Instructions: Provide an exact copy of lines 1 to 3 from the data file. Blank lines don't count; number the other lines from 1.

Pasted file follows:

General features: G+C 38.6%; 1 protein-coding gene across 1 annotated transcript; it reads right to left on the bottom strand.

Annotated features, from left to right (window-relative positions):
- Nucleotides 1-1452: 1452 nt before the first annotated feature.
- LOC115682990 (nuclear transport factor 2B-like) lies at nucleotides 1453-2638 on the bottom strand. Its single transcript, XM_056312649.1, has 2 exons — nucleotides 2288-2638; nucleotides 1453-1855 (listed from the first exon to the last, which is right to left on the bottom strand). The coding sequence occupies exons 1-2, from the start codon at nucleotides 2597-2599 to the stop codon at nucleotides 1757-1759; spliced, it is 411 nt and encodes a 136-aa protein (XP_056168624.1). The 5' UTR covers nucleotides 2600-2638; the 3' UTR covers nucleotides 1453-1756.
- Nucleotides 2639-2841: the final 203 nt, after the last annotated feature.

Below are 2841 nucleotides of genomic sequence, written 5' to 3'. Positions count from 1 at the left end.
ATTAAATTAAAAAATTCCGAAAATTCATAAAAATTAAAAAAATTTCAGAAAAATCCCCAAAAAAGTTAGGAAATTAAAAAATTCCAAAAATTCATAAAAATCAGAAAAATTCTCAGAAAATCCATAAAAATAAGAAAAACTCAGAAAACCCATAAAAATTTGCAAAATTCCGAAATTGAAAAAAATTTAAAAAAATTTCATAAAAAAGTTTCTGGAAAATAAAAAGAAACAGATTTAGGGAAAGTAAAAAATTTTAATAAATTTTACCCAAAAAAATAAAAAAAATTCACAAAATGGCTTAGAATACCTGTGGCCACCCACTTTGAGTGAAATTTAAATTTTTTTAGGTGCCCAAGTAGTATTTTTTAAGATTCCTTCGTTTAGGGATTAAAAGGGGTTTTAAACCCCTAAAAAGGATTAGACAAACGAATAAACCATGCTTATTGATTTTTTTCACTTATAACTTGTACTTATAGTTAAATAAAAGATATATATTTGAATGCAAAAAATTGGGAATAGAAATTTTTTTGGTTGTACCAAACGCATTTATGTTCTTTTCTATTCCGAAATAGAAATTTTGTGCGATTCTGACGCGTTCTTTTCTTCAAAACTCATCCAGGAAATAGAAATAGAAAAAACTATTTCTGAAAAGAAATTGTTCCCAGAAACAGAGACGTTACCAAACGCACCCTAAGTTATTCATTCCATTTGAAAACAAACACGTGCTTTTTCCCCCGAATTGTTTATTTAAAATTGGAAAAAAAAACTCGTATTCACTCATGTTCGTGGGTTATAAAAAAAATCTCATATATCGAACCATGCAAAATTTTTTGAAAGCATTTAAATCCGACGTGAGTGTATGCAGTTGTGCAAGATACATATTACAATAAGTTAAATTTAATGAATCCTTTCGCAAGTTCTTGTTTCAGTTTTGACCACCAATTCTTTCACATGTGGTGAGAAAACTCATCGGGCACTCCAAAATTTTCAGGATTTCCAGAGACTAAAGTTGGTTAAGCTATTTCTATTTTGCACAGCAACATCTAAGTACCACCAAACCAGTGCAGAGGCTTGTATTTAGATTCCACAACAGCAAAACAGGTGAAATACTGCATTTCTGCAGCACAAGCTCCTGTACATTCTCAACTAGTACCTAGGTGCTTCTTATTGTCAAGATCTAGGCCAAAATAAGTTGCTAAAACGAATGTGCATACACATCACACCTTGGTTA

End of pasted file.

General features: G+C 38.6%; 1 protein-coding gene across 1 annotated transcript; it reads right to left on the bottom strand.

Annotated features, from left to right (window-relative positions):
- Nucleotides 1-1452: 1452 nt before the first annotated feature.